Here in South Florida, water is everywhere - the Everglades; miles of beaches; heavy rains in the summer. But have you ever considered what happens to stormwater when it rains? Do you know how the rain that falls on your yard and in your neighborhood is carry away? Where does it go and how does it get there?
Broward County is one of 16 counties within the South Florida Water Management District (SFWMD.) More than 2,100 miles of canals and levees, water control structures and pump stations make up this regional water management system – one of the largest in the world. This regional system conveys excess water into storage areas or out to the ocean.
The SFWMD operates the regional flood control system: 2,100 miles of canals, 2,000 miles of levees, 600 structures, 625 culverts and 70 pumping stations.
Your Neighborhood Drainage System
The publications below explain how your neighborhood systems works to store and/or remove rain water.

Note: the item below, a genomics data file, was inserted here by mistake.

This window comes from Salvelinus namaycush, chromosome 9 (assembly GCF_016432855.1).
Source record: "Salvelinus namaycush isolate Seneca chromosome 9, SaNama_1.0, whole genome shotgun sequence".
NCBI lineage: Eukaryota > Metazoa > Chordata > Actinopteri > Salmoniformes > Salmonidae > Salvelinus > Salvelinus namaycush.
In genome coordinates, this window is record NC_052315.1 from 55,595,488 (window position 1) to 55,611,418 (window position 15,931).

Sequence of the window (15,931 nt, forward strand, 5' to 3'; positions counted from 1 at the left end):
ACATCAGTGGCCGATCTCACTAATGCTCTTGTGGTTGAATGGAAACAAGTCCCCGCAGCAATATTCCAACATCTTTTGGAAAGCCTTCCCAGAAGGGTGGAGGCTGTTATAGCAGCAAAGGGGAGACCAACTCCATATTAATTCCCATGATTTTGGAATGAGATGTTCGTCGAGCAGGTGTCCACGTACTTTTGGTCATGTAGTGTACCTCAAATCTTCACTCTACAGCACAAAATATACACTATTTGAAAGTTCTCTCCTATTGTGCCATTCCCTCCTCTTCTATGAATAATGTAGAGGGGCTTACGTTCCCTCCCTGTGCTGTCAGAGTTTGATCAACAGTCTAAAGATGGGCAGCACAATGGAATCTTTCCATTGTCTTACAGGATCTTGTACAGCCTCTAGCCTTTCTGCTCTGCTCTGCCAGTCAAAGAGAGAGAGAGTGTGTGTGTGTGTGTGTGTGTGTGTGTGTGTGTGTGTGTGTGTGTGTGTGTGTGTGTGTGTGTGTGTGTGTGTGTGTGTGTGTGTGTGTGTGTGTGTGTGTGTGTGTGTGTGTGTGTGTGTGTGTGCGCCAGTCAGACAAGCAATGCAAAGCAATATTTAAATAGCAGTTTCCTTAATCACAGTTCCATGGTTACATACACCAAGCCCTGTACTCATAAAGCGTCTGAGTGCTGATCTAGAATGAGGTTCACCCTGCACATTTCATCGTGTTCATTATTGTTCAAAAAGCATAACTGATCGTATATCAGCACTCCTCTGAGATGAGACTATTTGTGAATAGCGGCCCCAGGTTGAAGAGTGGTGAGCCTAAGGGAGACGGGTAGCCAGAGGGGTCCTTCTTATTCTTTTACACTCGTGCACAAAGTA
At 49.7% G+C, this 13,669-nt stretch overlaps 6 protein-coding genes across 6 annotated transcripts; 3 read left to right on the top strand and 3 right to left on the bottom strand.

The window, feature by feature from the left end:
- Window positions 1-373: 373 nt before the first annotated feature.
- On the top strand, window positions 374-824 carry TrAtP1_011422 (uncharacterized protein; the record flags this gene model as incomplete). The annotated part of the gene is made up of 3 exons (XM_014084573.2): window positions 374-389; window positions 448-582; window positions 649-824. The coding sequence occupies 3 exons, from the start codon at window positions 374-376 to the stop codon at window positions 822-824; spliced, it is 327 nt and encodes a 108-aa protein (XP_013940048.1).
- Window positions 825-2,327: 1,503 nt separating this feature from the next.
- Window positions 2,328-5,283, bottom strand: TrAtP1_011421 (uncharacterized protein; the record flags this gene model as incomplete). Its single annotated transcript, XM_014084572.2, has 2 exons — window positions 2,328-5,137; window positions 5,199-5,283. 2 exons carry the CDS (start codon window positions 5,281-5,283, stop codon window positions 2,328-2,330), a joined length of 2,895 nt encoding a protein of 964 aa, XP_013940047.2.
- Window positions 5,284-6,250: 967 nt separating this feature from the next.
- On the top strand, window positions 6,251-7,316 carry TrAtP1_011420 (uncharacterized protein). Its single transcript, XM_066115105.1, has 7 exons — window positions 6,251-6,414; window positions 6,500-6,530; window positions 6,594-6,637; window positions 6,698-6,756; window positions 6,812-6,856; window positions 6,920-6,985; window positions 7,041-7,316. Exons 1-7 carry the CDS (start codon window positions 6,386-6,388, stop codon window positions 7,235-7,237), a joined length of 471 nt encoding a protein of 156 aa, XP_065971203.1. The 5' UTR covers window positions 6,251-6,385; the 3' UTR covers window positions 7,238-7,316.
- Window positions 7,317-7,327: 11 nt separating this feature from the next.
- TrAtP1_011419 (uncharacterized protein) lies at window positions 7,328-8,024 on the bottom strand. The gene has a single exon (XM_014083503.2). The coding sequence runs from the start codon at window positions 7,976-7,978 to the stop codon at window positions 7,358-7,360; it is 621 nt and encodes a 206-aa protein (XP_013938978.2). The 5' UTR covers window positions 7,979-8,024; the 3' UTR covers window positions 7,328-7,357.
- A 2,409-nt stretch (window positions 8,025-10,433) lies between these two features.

SFWMD Education Center
•INFOGRAPHIC Rain Drain (pdf 4.99mb)
•Managing Every Drop (pdf 8.44mb)
Only Rain Water Goes into the Storm Drains
Clean water begins in our own yards where the flow of rainwater begins its journey to the coastal waters of the Atlantic Ocean. Harmful substances (leaking oil from your car or fertilizers, herbicides, insecticides and pesticides that you use on your lawn) enter our ponds, lakes, canals and the ocean every time it rains – which is a lot here in Broward County. So let’s all be good stewards of the environment and protect our water.
Your neighborhood drainage system is not a garbage disposal - don't treat it like one. Demonstrate your responsibility and dispose of chemicals, fertilizer, oil, etc. at a
household hazardous waste collection site